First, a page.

The R‐matrix theory and the reduction of Poisson manifolds
View Description Hide DescriptionThe relation between the R‐matrix approach to the construction of bi‐Hamiltonian structures and the reduction of Poissonmanifolds is discussed. The crucial role of the reduction process is emphasized by showing, on the basis of specific examples, that the knowledge of a R matrix may not be sufficient. The reduction of the Poissonstructures related with R from the entire algebra to the Lax submanifold may become an obstruction in constructing the bi‐Hamiltonian structures of a specific hierarchy of integrable equations.

Factorization of a dissipative wave equation and the Green functions technique for axially symmetric fields in a stratified slab
View Description Hide DescriptionThe time domain scattering problem for axially symmetric fields and a dissipative stratified slab is considered. Explicit representations are derived for the wave splitting operators that factorize the dissipative Hankel transformed wave equation. The Green functions approach associated with this splitting is developed. Partial differential equations(PDEs) for the Green functions are derived and used to derive the imbedding equations for the reflection and transmission kernels. Numerical results for the internal fields are given in the direct problem, and the phase velocity is reconstructed in the inverse problem.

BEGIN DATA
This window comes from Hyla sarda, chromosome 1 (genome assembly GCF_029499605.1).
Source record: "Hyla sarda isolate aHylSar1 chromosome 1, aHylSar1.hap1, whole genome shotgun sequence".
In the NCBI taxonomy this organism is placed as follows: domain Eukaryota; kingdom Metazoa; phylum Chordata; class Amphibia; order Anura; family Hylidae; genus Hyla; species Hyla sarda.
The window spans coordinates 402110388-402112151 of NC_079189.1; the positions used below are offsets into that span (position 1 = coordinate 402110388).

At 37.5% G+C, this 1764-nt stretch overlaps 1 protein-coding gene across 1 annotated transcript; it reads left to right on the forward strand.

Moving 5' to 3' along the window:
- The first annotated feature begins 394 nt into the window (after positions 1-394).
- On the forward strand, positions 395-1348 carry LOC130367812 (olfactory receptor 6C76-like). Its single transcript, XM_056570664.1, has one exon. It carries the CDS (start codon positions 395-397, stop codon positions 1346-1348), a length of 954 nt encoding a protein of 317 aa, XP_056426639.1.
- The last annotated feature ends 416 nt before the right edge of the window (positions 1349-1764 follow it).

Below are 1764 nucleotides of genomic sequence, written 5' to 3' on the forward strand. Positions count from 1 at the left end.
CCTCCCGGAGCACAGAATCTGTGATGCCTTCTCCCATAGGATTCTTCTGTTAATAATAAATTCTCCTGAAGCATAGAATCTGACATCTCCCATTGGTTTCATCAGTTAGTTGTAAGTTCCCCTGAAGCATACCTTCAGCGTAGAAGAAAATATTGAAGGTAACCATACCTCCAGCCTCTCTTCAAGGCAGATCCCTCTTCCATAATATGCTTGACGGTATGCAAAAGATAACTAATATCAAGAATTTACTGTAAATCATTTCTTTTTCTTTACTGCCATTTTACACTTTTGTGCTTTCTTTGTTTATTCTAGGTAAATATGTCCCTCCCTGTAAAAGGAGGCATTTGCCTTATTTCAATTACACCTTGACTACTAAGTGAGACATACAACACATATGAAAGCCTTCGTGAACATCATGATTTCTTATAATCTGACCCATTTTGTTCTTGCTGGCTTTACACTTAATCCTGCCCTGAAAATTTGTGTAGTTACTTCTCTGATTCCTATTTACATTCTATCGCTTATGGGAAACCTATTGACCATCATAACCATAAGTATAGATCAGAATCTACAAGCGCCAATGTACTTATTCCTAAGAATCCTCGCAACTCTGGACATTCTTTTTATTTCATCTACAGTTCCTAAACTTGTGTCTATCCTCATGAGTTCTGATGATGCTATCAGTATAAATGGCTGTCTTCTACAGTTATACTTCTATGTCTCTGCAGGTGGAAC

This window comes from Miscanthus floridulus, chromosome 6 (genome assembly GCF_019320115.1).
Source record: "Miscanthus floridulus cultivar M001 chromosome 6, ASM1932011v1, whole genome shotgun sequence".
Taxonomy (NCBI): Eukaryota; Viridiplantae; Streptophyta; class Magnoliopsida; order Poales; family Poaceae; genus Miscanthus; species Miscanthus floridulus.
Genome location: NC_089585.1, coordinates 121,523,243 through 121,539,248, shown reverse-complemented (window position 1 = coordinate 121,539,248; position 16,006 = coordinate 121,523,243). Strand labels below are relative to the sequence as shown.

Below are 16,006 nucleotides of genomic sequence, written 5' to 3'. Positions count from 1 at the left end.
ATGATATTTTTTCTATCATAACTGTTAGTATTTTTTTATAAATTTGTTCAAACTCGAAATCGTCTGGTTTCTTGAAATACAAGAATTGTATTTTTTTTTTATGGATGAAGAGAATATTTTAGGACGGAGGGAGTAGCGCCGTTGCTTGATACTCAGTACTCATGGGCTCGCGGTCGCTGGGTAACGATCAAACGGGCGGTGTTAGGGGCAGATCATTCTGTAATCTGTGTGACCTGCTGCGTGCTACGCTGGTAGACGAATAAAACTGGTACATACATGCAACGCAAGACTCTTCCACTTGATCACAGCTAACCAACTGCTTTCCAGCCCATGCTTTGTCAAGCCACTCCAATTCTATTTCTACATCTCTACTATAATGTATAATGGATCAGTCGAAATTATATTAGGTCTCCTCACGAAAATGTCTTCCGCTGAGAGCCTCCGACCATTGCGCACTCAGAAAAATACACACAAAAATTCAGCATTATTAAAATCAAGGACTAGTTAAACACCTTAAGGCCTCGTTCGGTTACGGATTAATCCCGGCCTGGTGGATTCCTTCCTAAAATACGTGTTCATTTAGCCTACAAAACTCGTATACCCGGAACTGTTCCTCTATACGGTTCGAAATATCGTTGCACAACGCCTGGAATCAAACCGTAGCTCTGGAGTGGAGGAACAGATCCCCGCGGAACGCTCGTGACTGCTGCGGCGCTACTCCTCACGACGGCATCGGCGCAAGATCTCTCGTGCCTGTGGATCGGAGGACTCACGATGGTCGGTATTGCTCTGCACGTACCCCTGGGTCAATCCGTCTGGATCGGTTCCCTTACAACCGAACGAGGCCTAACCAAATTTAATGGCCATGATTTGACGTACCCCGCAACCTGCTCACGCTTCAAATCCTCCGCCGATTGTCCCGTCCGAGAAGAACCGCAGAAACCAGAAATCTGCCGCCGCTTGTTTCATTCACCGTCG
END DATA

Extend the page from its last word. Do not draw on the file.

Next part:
On the stability of collapse in the critical case
View Description Hide DescriptionCollapsing solutions in the Cauchy problem of the nonlinear Schrödinger equation i ∂_{ t }ψ + ∇^{2}ψ +‖ ψ‖^{ p }ψ = 0 (x∈R^{ d }) are considered in the so‐called critical case pd=4, where d is the spatial dimension. A stability theorem for radial collapse is presented which proves that the formation of the singularity remains ‘‘close’’ to the self‐similar collapsing solution with a spatial profile given by the ground state solitary wave, provided the energy H{ψ}<0. An analogous result is given for the scalar Zakharov equations and a generalized Korteweg–de Vries equation ∂_{ tu } + (p + 1)u ^{ p } ∂_{ xu } + ∇^{2} ∂_{ xu } = 0.